Two years ago, Dallas-area station The Hardline came up with its own definition of modern country: "You have to have a truck, girl, beer and/or liquor, farm equipment, mud/dust, rural setting like a river, jeans, boots, guns, critters. If you run out of things to talk about, just mention the troops."
This is a popular set of stereotypes, but one that needs tweaking.
We charted lyrics from 30 country songs, including this week's Top 10 (Jan. 24), the Top 10 from the final week of Florida Georgia Line's record breaking 22-week run at No. 1 (Aug. 24, 2013) and the Top 10 from a decade ago (Jan. 15, 2005).
Not a single song included a reference to firearms, and only one referred to farm equipment (Tim McGraw's 2005 hit "Back When"). There were very few mentions of critters (four), jeans (two) and boots (two), while a rural setting (12) and "mud/dust" (six) were slightly more common.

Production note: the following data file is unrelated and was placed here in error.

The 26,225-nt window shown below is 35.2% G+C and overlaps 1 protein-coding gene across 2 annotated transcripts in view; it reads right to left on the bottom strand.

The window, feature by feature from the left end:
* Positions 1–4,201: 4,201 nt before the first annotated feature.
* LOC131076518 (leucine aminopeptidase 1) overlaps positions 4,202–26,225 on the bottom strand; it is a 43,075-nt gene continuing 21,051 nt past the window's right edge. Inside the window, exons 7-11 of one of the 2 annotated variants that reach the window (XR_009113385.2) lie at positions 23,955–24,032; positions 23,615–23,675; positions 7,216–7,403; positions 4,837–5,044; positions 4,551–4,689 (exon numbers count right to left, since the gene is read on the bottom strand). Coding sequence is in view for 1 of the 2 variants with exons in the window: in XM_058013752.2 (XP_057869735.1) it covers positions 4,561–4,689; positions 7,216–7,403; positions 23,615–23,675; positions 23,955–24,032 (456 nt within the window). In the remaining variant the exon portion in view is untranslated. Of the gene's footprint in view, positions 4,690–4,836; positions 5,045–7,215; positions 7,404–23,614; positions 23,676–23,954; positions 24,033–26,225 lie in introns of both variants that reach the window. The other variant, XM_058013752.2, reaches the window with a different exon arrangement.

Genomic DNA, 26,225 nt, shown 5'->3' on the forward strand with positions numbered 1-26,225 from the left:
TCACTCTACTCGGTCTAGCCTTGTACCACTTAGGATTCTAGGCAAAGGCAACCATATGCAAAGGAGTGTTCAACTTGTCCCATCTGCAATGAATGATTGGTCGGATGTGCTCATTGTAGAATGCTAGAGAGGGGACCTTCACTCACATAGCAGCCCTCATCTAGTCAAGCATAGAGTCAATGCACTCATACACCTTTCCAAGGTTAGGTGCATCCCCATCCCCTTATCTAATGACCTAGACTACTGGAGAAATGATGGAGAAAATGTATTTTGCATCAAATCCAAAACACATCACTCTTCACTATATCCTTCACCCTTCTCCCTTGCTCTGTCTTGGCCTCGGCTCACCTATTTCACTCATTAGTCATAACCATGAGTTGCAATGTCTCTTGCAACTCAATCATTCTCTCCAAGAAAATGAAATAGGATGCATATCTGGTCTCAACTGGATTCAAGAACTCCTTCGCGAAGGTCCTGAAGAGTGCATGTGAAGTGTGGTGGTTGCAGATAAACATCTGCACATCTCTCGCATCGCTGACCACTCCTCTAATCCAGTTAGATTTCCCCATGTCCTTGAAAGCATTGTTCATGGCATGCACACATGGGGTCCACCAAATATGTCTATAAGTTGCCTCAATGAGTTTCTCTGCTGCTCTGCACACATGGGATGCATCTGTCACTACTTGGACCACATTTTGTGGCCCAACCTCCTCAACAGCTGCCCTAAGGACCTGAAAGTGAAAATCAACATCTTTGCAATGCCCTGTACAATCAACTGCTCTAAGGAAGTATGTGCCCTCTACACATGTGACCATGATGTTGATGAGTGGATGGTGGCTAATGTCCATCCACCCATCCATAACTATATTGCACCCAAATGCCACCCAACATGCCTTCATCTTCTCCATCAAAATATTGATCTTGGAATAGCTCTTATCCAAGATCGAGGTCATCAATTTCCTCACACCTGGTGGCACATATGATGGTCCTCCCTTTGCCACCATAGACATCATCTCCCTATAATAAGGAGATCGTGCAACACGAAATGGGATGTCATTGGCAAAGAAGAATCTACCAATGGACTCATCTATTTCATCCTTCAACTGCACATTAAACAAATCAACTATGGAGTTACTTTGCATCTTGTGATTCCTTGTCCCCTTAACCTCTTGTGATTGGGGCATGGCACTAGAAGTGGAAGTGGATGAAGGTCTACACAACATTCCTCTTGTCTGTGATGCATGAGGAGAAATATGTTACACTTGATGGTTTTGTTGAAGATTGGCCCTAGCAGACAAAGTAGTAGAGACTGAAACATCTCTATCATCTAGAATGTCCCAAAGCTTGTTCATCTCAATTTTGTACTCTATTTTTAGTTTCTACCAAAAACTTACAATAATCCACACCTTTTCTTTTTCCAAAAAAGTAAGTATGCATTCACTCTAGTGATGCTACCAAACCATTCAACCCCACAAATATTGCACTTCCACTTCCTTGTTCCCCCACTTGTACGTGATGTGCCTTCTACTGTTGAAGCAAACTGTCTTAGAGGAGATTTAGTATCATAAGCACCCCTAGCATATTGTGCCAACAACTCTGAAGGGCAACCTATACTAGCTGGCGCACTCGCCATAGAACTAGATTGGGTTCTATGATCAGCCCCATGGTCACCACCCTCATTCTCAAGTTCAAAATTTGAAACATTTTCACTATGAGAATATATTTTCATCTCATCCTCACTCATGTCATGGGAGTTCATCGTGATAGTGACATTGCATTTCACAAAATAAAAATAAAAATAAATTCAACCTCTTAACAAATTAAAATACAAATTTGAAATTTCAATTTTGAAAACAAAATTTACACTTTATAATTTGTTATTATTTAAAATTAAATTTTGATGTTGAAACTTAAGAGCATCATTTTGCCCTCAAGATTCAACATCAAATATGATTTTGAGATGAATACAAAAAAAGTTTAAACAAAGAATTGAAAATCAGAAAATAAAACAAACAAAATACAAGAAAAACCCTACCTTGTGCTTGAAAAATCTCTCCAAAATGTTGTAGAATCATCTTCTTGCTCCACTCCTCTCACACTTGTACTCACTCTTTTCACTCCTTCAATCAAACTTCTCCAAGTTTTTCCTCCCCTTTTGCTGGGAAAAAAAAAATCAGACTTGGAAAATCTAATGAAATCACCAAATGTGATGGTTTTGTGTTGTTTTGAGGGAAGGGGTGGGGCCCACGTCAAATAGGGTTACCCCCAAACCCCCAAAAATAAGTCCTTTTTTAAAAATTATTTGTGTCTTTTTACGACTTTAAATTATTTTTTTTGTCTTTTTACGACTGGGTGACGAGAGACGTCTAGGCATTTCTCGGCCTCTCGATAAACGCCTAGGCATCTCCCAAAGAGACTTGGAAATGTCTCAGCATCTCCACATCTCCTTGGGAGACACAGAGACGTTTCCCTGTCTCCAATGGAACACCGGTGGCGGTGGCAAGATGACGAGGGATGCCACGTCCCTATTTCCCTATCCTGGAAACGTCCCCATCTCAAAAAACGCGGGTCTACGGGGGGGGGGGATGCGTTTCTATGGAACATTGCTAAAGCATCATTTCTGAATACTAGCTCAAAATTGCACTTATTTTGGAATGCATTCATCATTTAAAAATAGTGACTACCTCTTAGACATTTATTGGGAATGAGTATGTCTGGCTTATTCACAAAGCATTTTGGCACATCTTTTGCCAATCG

See if you can spot any differences between the remaining three categories below:
Billboard Hot Country Top 10 (Jan. 15, 2005)
* Both Wilson and Rimes' songs were about men, but fit the "opposite sex" theme.
Billboard Hot Country Top 10 (Aug. 24, 2013)
Billboard Hot Country Top 10 (Jan. 24, 2015)
* "Sun Daze" includes a reference to a motorcycle, not a truck.
Lyrics about the opposite sex have always been prevalent, and while today's songs are much more misogynist and sexual in nature, that category is mostly a wash between now and then.
More than anything else, there is an undeniable trend that has taken the radio by storm: Trucks and booze.
The 2005 chart featured one song referencing trucks, two referencing alcohol and one more referencing both (Blake Shelton's "Some Beach"). Compare that to the height of bro madness in 2013, when five songs referenced both categories, plus one solo reference for each (trucks in Randy Houser's "Runnin' Out of Moonlight" and alcohol in Keith Urban's "Little Bit of Everything").
It's only gotten more out of hand.
The current Top 10 features nine songs that refer to alcohol. Seven of them refer to trucks, with seven total referencing both. Only Carrie Underwood ("Something In the Water") steered clear of both categories.
We know the formula works, as evidenced by a recent viral video that mashed together six hit country songs into one chart-topping beast: